Numerous other bad actors in the travesty in Virginia have expressed fear, blubbering on the Internet about the just repercussions their vile and murderous rhetoric was met with. Whining on YouTube that they got maced, punched, or even just that people have been mean to them on Twitter.

What else should they–or anybody else–fairly expect? That open espousal of ideologies routed in genocide would be greeted as a concept worth engaging with on any terms other than swift and immediate opposition, by any means necessary? Are we so addicted to the lie, rooted in hundreds of years of propaganda, that our institutions will save us, that we actually think violence perpetrated against nazis isa anything but justice? Has the whole world gone mad?

The pearl-clutching moralists of civility politics seem to actually have taken the “violence never solved anything” platitude with them well into adulthood, swallowing whole the myth of a fairytale civilization that does not shore up all of its institutional values with the direct or implicit threat of violence. To hew dangerously close to the kind of “classical” thinking that the Alt-Right loves to get itself moist over, the very concept of a nation of laws, or the concept of law itself rests upon the collective knowledge that an inability to follow rules and regulations will be met with swift and violent action by the state, in the form of police, judges, prisons, etc. If you steal or murder, you will be seized by the state, confined in a cell, and possibly executed. For some reason, these ideas do not scandalize the champions of civility politics nearly as much as somebody pulling down a statue of Jefferson Davis or punching a nazi in the face.

Great strides have been made in this country and around the world through non-violent action, it’s true. However, those who would invoke the name of Martin Luther King should do well to remember how integration actually played out. The racists–institutional authority worshippers all until it turned against them–did not simply say “well, the law’s the law” and turn heel and go home. Bussing was marred by riots so severe that the national guard had to be deployed so teenagers could go to school. What is this if not violence accomplishing something?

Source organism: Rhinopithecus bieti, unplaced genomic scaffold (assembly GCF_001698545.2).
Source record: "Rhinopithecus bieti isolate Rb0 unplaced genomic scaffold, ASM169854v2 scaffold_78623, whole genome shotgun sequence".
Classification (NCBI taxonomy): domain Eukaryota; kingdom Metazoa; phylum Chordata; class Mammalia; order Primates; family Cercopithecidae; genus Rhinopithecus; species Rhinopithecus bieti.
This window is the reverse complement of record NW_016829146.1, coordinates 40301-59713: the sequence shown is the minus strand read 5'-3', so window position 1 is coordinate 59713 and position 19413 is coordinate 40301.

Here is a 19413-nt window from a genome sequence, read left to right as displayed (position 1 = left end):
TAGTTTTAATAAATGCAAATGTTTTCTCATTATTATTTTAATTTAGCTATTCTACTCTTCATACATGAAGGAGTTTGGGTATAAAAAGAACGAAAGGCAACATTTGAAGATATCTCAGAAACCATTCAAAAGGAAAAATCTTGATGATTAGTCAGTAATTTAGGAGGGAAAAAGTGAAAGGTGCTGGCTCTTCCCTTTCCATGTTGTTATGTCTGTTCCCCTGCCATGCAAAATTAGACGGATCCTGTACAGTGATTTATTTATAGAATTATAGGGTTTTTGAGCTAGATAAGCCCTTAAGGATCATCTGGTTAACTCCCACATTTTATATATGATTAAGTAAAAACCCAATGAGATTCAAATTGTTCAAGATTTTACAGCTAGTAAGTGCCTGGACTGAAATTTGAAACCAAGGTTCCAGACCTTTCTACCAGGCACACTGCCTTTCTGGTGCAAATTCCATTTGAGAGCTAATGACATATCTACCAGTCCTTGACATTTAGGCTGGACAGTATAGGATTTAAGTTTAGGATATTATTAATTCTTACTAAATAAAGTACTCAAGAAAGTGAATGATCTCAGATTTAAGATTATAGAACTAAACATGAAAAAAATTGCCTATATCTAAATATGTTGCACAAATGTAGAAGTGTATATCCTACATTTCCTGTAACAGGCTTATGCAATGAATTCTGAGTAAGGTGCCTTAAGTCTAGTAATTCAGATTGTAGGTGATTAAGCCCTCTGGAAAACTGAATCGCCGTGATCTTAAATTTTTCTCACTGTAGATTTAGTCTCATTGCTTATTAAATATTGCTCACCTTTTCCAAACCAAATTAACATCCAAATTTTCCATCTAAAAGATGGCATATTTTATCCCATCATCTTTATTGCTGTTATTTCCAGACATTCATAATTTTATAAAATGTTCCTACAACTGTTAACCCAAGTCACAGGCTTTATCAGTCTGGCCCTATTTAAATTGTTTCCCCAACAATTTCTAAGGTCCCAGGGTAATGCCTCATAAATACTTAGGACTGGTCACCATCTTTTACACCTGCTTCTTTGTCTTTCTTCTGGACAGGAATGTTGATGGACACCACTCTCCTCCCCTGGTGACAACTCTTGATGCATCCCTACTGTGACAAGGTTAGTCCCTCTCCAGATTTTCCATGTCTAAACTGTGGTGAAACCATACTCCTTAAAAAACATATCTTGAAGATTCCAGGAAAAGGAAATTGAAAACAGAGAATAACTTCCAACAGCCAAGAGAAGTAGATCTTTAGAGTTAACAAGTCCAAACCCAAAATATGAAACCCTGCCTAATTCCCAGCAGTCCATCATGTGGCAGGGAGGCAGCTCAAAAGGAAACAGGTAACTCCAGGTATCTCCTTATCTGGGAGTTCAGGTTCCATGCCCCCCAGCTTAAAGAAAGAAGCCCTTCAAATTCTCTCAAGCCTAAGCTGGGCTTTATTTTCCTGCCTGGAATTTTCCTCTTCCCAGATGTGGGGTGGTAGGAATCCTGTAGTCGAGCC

There’s plenty of room for debate as to how politically useful direct, anti-facist violent confrontations are, but everybody quaking in their boots because they can’t accept reality–a bunch of kids with some rope got more done in a few hours than our entire democratic system got done since the civil war–needs to face the facts. To paraphrase John Steinbeck, when the majority of the people are ignored by the powerful, they will take by force what they need.

 

 

MOONLIGHT, the Oscars, and the Same Old Conversation

That ending, though. What a rollercoaster.

Before I comment on the most memorable of all memorable fuck-ups, I need to contextualize a few things, and clarify my standing on the “Moonlight vs La La Land” spectrum.

I thought La La Land was a very enjoyable, very well-done film. It’s a certain kind of film that speaks to a certain kind of audience, namely, conventional romantics who love to bask in the afterglow of big, bold, and brassy production values, and love a good paean to the wonders of showbiz, movie musicals, and beautiful people. A less delicate but still accurate assessment: it’s a white movie full of mostly white people dealing with mostly white problems (the absolute lack of conflict for most of the film’s running time is both baffling and strangely appropriate, somehow).

By contrast, Moonlight is a beautifully raw, vulnerable, and achingly compassionate film about the marginalized, their place within the world, and how they interact with and are shaped by it. Whatever your personal take on the film is (I myself slightly preferred Manchester by the Sea and Hell or High Water from the nominees pool), Moonlight is an important, powerful, and unique piece of cinema that stands out amongst its peers in a way that is truly deserving of special recognition, especially in these times when bigotry seems (emphasis on “seems”) more pronounced, visible, and mainstream than ever.